On the heels of presenting a “doomsday” budget that would reduce schools to the bare essentials, the School Reform Commission voted Thursday night to close North Philadelphia’s M.H. Stanton Elementary School, triggering an explosion of tears and rage from its supporters.
The SRC also voted to establish its own cyber charter school and renew contracts with providers of accelerated and discipline schools. It also added a new provider.
After the 3-1 closure vote, Stanton’s defenders were devastated.
“I’m hurt. I’m hurt really bad,” said Tracey Lester, a Stanton grandparent and vocal supporter.
In Philadelphia’s Far Northeast, within city lines but long its own sprawling world, the traditional neighborhood public elementary school remains a popular option for families with young children.
Take William H. Loesche Elementary, at Tomlinson Road and Bustleton Avenue, almost in Bucks County.
The school serves nine of every 10 public school students living within its attendance zone. Just 6 percent of families choose to send their children to charter schools. The school, like most others in that section of the city, has remained untouched by the District’s multi-year push to close dozens of schools and convert others to charters.
Across a large swath of North, West, and South Philadelphia, however, it’s another story.
Although some Philadelphia students and communities were glad to have a reprieve and felt that their voices were heard, supporters of a moratorium on school closings said that they hadn’t changed their minds as a result of Superintendent William Hite’s revised recommendations that would shutter 29 instead of 37 schools.
The updated plan only “underscores the need for a moratorium,” said Philadelphia Federation of Teachers president Jerry Jordan. PFT went ahead with a rally Tuesday at Meade Elementary School in North Philadelphia to protest the closings, even though Meade was spared.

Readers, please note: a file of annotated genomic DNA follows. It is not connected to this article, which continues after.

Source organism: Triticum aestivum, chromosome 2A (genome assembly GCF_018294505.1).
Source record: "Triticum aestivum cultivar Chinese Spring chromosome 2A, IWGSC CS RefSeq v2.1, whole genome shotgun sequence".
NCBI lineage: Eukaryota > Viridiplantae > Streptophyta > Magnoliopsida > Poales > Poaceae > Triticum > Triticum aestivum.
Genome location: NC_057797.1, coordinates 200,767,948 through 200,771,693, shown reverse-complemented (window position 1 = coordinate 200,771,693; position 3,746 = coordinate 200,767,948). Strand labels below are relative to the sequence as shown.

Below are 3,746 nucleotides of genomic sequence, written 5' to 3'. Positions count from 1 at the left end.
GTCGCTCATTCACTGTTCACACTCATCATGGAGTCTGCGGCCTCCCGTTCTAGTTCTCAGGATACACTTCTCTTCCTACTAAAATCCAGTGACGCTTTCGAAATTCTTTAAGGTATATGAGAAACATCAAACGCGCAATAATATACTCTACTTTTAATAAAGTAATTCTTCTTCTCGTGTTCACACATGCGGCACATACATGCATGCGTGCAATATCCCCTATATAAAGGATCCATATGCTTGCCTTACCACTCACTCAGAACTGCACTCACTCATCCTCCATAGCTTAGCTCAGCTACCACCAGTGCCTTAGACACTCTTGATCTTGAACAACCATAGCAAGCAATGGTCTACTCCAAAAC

[Updated: 2:24 p.m.]
The revised school closings plan to shutter 29 instead of 37 schools will save less money but will result in fewer students being transferred to lower-performing schools and traveling more dangerous routes, according to Superintendent William Hite.
The new plan “is a result of listening to a lot of input from the community,” Hite said in a conference call with reporters Tuesday morning. “We had lots of proposals, not just from the community, but from elected officials … and we analyzed those to see if, in fact, they were better recommendations.” About 4,000 people attended community meetings around the city.
If the revised plans are adopted, about 14,000 students -- instead of 17,000 -- will be displaced.
by Bill Hangley Jr.
Students, community advocates, and Philadelphia School District officials agree: Closing high schools this year will make getting into college even tougher than usual for next year’s seniors.
“I want to go to college, and I’d have to meet all new counselors, all new teachers,” said Keith Harmon, a junior at Germantown High. “I have to get my letters of recommendation, [and] I wouldn’t really know nobody. I wouldn’t know who to go to.”
Harmon’s classmate, Quinisa Powell, put it more simply. “It will be hard to start all over,” she said.